This is UGN News Director Mike Hoey here.
As I’ve been exploring all week, roads are in rough shape all over Michigan.
I’ve examined the situation at the local level.
But what sorts of big-picture solutions can be found to address the problems that we all agree are out there?
That’s the final part of my series, ‘A Bump in the Road’.
This week, I’ve looked at the Marquette County Road Commission and 2 individual communities, Negaunee and Ewing Township.
But what can be done to improve the entire region?
Last year, Marquette County Board member Bob Struck was on a statewide task force that Governor Jennifer Granholm assigned to come up with some answers.
He says the Michigan Transportation Funding Task Force, or TF2, had some suggestions in terms of administrative reforms that can make more efficient use of the existing money.
They recommended that Michigan at least double the $3.2 billion it spends on roads right now.
Some of the ways they suggested to come up with that money included a tax on the wholesale price of gasoline and diesel fuel, as well as possibly raising vehicle registration fees.
Struck says while he can tell the legislature and the governor have been listening, not much has been done, if anything.
Those recommendations came out last November.
So why has nothing been done?
Marquette State Representative Steve Lindberg says it’s because as soon as those recommendations came out, the state budget fell apart and the Big 3 automakers teetered on the edge of extinction.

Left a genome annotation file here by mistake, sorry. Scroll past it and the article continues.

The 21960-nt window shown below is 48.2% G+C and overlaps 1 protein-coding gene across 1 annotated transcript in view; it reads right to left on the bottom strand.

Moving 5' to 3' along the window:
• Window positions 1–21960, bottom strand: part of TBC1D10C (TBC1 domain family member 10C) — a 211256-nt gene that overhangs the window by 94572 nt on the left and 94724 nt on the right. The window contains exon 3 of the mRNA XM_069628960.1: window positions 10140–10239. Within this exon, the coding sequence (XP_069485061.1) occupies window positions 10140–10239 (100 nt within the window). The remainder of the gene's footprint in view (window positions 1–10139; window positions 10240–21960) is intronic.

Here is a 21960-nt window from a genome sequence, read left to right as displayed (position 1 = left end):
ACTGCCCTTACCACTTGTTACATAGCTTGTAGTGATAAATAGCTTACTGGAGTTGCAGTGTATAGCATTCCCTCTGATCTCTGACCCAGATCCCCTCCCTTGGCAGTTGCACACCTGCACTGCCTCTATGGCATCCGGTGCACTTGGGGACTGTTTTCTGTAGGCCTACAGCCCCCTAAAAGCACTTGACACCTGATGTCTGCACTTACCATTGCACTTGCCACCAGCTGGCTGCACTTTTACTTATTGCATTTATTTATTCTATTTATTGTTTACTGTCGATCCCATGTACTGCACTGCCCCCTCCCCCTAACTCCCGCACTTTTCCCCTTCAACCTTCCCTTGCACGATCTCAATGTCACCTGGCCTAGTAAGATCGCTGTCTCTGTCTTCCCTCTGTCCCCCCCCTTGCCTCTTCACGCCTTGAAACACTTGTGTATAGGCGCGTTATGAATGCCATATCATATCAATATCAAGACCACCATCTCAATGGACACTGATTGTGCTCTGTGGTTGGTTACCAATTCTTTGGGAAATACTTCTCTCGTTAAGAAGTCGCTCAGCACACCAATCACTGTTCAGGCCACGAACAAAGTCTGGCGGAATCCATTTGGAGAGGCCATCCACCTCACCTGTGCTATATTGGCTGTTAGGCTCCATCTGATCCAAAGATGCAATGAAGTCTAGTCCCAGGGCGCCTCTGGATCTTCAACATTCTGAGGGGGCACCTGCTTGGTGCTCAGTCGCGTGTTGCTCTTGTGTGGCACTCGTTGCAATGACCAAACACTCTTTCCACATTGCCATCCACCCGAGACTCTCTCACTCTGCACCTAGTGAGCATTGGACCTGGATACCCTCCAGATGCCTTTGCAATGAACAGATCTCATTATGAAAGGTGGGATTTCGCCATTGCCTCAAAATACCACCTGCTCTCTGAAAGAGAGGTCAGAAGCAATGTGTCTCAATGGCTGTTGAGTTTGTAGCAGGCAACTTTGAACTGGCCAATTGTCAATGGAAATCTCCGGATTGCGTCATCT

He thinks transportation funding must be addressed this fiscal year because stimulus money for road work will run its course by 2011.
Lindberg thinks the gas and diesel fuel tax needs to be looked at.
But he opposes a hike in the other major area.
Lindberg says the registration fees are already high enough that some people in the area who need to have multiple vehicles — needing to keep a truck with snowplow in the driveway in winter, for example — are already having trouble paying the fees.
One of the things Struck and Lindberg agree on is that it’s time for all of us in Michigan to ask ourselves as a state — do we want good roads or not?
Struck says we have to ask that because there’s no magic genie that’ll suddenly materialize out of nowhere and give Michigan billions of dollars.
Lindberg says it’s a situation of, as he calls it, pay-me-now-or-pay-me-a-lot-more-later.
I also contacted Ishpeming Township State Senator Mike Prusi’s office in Lansing several weeks ago to arrange an interview for this story.
However, the exact same thing that happened when I tried to reach him in April for my ‘Lest We Forget’ series happened again this time.
Neither Senator Prusi nor any of the staff members who arrange his schedule ever replied.
Mike Hoey, UGN News.